• cd ~
  • curl -L -O

Extract the NRPE archive with this command:

  • tar xvf nrpe-*.tar.gz

Then change to the extracted directory:

  • cd nrpe-*

Configure NRPE with these commands:

  • ./configure --enable-command-args --with-nagios-user=nagios --with-nagios-group=nagios --with-ssl=/usr/bin/openssl --with-ssl-lib=/usr/lib/x86_64-linux-gnu

Now build and install NRPE and its xinetd startup script with these commands:

  • make all
  • sudo make install
  • sudo make install-xinetd
  • sudo make install-daemon-config

Open the xinetd startup script in an editor:

  • sudo vi /etc/xinetd.d/nrpe

Modify the only_from line by adding the private IP address of the your Nagios server to the end (substitute in the actual IP address of your server):

only_from =

Save and exit. Only the Nagios server will be allowed to communicate with NRPE.

Restart the xinetd service to start NRPE:

  • sudo service xinetd restart

Now that Nagios 4 is installed, we need to configure it.

Configure Nagios

Now let’s perform the initial Nagios configuration. You only need to perform this section once, on your Nagios server.

Organize Nagios Configuration

Open the main Nagios configuration file in your favorite text editor. We’ll use vi to edit the file:

sudo vi /usr/local/nagios/etc/nagios.cfg

Now find an uncomment this line by deleting the #:


Save and exit.

Now create the directory that will store the configuration file for each server that you will monitor:

sudo mkdir /usr/local/nagios/etc/servers

Configure Nagios Contacts

Open the Nagios contacts configuration in your favorite text editor. We’ll use vi to edit the file:

sudo vi /usr/local/nagios/etc/objects/contacts.cfg

Find the email directive, and replace its value (the highlighted part) with your own email address:

email                           nagios@localhost        ; <<***** CHANGE THIS TO YOUR EMAIL ADDRESS ******

Save and exit.

Configure check_nrpe Command

Let’s add a new command to our Nagios configuration:

  • sudo vi /usr/local/nagios/etc/objects/commands.cfg

Add the following to the end of the file:

define command{
        command_name check_nrpe
        command_line $USER1$/check_nrpe -H $HOSTADDRESS$ -c $ARG1$

Save and exit. This allows you to use the check_nrpe command in your Nagios service definitions.

Configure Apache

Enable the Apache rewrite and cgi modules:

sudo a2enmod rewrite
sudo a2enmod cgi

Use htpasswd to create an admin user, called “nagiosadmin”, that can access the Nagios web interface:

sudo htpasswd -c /usr/local/nagios/etc/htpasswd.users nagiosadmin

Enter a password at the prompt. Remember this password, as you will need it to access the Nagios web interface.

Note: If you create a user that is not named “nagiosadmin”, you will need to edit /usr/local/nagios/etc/cgi.cfg and change all the “nagiosadmin” references to the user you created.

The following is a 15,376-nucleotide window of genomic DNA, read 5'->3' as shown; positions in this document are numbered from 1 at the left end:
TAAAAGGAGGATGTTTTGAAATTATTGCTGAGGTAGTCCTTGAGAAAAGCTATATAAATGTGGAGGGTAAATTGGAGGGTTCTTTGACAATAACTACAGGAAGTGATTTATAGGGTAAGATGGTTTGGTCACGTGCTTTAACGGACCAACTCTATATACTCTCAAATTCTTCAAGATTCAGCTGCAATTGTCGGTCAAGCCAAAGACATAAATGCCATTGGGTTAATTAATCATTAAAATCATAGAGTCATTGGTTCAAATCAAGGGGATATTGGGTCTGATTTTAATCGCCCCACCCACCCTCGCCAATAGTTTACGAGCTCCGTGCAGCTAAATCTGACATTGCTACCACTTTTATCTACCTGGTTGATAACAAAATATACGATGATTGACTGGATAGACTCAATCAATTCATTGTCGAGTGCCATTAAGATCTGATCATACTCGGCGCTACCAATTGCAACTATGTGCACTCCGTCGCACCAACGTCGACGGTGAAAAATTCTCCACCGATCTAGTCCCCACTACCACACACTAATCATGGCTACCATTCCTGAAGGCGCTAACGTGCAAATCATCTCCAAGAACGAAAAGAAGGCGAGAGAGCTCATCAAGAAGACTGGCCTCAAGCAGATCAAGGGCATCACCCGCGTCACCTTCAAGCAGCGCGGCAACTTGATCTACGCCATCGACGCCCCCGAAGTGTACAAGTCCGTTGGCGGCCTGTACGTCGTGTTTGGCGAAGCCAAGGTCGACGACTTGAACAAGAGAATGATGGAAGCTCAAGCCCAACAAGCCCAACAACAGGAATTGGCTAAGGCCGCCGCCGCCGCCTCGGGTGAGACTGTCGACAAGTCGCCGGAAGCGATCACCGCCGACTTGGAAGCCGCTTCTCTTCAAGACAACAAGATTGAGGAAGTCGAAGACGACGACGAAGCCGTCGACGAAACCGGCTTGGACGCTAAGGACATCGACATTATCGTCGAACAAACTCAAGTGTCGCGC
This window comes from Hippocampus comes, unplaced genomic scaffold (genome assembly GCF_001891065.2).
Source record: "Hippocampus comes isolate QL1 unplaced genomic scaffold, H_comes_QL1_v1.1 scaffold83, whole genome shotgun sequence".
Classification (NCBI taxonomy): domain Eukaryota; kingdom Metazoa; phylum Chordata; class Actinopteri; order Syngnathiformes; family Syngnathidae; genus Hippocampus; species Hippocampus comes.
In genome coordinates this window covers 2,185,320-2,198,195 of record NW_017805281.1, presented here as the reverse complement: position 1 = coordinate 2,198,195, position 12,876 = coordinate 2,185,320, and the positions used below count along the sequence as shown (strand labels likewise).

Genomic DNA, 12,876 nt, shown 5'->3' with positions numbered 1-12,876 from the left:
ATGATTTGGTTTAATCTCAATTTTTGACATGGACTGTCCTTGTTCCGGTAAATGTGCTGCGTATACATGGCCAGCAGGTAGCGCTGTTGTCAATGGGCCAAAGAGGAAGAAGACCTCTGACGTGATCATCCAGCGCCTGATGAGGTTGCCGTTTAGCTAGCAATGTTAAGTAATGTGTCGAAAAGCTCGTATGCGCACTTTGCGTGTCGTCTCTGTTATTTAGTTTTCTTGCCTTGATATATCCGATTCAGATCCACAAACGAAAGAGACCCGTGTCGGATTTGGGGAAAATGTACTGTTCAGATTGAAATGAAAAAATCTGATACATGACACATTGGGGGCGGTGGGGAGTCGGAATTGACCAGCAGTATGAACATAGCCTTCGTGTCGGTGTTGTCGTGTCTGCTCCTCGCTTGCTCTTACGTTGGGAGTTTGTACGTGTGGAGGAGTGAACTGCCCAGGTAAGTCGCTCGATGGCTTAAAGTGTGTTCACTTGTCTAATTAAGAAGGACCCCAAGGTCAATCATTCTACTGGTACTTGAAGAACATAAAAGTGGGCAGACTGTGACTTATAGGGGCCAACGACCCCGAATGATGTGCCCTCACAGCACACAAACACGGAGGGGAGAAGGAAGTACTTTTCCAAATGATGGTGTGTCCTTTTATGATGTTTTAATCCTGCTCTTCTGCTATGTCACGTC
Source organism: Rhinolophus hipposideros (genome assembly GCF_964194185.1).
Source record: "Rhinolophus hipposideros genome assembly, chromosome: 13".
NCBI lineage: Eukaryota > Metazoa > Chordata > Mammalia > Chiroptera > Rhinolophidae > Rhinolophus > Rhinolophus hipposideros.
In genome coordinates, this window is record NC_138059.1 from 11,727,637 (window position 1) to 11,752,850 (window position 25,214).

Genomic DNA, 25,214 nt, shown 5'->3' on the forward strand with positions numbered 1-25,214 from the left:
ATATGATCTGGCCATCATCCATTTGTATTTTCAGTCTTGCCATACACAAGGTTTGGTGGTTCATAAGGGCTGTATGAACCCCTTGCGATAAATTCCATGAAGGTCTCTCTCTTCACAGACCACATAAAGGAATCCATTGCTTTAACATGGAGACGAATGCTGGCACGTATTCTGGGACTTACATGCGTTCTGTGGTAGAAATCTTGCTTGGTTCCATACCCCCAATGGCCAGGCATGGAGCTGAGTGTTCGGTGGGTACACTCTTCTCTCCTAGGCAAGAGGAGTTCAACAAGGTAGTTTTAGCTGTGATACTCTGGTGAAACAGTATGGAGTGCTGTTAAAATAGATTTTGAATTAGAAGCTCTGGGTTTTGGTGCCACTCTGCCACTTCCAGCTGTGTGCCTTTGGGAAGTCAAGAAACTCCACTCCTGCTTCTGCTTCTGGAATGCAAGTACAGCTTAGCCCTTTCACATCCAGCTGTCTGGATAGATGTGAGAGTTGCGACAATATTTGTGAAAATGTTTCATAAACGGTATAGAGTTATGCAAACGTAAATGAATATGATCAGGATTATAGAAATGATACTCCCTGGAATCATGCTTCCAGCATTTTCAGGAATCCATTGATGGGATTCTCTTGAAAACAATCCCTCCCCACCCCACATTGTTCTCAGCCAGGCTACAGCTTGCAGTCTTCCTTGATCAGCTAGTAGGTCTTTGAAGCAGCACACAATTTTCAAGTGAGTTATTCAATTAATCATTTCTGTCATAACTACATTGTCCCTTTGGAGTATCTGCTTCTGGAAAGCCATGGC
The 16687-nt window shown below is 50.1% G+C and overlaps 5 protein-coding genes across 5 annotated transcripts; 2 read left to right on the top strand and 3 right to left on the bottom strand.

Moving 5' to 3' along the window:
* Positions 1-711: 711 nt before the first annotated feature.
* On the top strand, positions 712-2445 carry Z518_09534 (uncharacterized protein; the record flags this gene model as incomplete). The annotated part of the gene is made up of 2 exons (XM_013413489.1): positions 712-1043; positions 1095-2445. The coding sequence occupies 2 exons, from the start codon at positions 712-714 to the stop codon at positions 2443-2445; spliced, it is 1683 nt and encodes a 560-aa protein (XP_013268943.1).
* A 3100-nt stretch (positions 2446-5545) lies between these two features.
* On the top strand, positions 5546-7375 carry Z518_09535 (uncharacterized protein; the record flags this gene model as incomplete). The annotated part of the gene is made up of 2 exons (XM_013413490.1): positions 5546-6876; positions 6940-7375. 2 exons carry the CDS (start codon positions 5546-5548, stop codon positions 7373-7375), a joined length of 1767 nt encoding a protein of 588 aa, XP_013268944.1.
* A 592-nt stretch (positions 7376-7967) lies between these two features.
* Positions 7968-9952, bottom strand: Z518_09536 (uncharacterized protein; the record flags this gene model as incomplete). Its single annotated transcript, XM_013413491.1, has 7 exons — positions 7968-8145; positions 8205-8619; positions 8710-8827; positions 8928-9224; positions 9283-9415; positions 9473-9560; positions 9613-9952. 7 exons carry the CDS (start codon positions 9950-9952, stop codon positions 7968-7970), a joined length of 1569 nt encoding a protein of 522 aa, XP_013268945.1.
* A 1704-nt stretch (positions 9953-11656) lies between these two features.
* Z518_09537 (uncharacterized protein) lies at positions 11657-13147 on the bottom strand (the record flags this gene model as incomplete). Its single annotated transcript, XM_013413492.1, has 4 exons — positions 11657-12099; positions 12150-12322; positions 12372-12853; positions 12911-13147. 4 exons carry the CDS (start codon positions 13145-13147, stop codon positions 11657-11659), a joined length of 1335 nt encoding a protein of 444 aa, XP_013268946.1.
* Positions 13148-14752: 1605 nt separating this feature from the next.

Now create a symbolic link of nagios.conf to the sites-enabled directory:

sudo ln -s /etc/apache2/sites-available/nagios.conf /etc/apache2/sites-enabled/

Nagios is ready to be started. Let’s do that, and restart Apache:

sudo service nagios start
sudo service apache2 restart

To enable Nagios to start on server boot, run this command:

sudo ln -s /etc/init.d/nagios /etc/rcS.d/S99nagios

Optional: Restrict Access by IP Address

If you want to restrict the IP addresses that can access the Nagios web interface, you will want to edit the Apache configuration file:

sudo vi /etc/apache2/sites-available/nagios.conf

Find and comment the following two lines by adding # symbols in front of them:

Order allow,deny
Allow from all

Then uncomment the following lines, by deleting the # symbols, and add the IP addresses or ranges (space delimited) that you want to allow to in the Allow from line:

#  Order deny,allow
#  Deny from all
#  Allow from

As these lines will appear twice in the configuration file, so you will need to perform these steps once more.

Save and exit.

Now restart Apache to put the change into effect:

sudo service nagios restart
sudo service apache2 restart

Nagios is now running, so let’s try and log in.

Accessing the Nagios Web Interface

Open your favorite web browser, and go to your Nagios server (substitute the IP address or hostname for the highlighted part):


Because we configured Apache to use htpasswd, you must enter the login credentials that you created earlier. We used “nagiosadmin” as the username:

htaccess Authentication Prompt

After authenticating, you will be see the default Nagios home page. Click on the Hosts link, in the left navigation bar, to see which hosts Nagios is monitoring:

Nagios Hosts Page

As you can see, Nagios is monitoring only “localhost”, or itself.

Let’s monitor another host with Nagios!

Monitor a Host with NRPE

In this section, we’ll show you how to add a new host to Nagios, so it will be monitored. Repeat this section for each server you wish to monitor.

On a server that you want to monitor, update apt-get: